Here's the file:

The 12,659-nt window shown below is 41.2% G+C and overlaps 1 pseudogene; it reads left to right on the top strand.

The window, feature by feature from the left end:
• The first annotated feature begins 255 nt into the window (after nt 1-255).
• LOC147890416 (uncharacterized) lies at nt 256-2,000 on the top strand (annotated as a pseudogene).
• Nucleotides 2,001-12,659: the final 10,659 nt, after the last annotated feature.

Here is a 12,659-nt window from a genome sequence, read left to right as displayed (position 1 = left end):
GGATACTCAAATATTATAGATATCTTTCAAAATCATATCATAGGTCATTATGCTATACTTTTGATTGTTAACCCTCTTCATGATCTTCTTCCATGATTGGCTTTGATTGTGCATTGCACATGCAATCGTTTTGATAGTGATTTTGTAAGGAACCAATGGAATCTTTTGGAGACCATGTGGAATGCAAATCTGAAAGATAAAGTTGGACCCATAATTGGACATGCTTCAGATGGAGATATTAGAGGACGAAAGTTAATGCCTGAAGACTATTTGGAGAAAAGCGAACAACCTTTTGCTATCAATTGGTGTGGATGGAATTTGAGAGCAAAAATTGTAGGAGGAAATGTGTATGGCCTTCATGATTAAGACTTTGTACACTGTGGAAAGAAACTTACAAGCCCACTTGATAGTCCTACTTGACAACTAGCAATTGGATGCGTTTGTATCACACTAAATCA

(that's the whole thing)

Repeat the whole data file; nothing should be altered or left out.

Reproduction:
The 12,659-nt window shown below is 41.2% G+C and overlaps 1 pseudogene; it reads left to right on the top strand.

The window, feature by feature from the left end:
• The first annotated feature begins 255 nt into the window (after nt 1-255).
• LOC147890416 (uncharacterized) lies at nt 256-2,000 on the top strand (annotated as a pseudogene).
• Nucleotides 2,001-12,659: the final 10,659 nt, after the last annotated feature.

Here is a 12,659-nt window from a genome sequence, read left to right as displayed (position 1 = left end):
GGATACTCAAATATTATAGATATCTTTCAAAATCATATCATAGGTCATTATGCTATACTTTTGATTGTTAACCCTCTTCATGATCTTCTTCCATGATTGGCTTTGATTGTGCATTGCACATGCAATCGTTTTGATAGTGATTTTGTAAGGAACCAATGGAATCTTTTGGAGACCATGTGGAATGCAAATCTGAAAGATAAAGTTGGACCCATAATTGGACATGCTTCAGATGGAGATATTAGAGGACGAAAGTTAATGCCTGAAGACTATTTGGAGAAAAGCGAACAACCTTTTGCTATCAATTGGTGTGGATGGAATTTGAGAGCAAAAATTGTAGGAGGAAATGTGTATGGCCTTCATGATTAAGACTTTGTACACTGTGGAAAGAAACTTACAAGCCCACTTGATAGTCCTACTTGACAACTAGCAATTGGATGCGTTTGTATCACACTAAATCA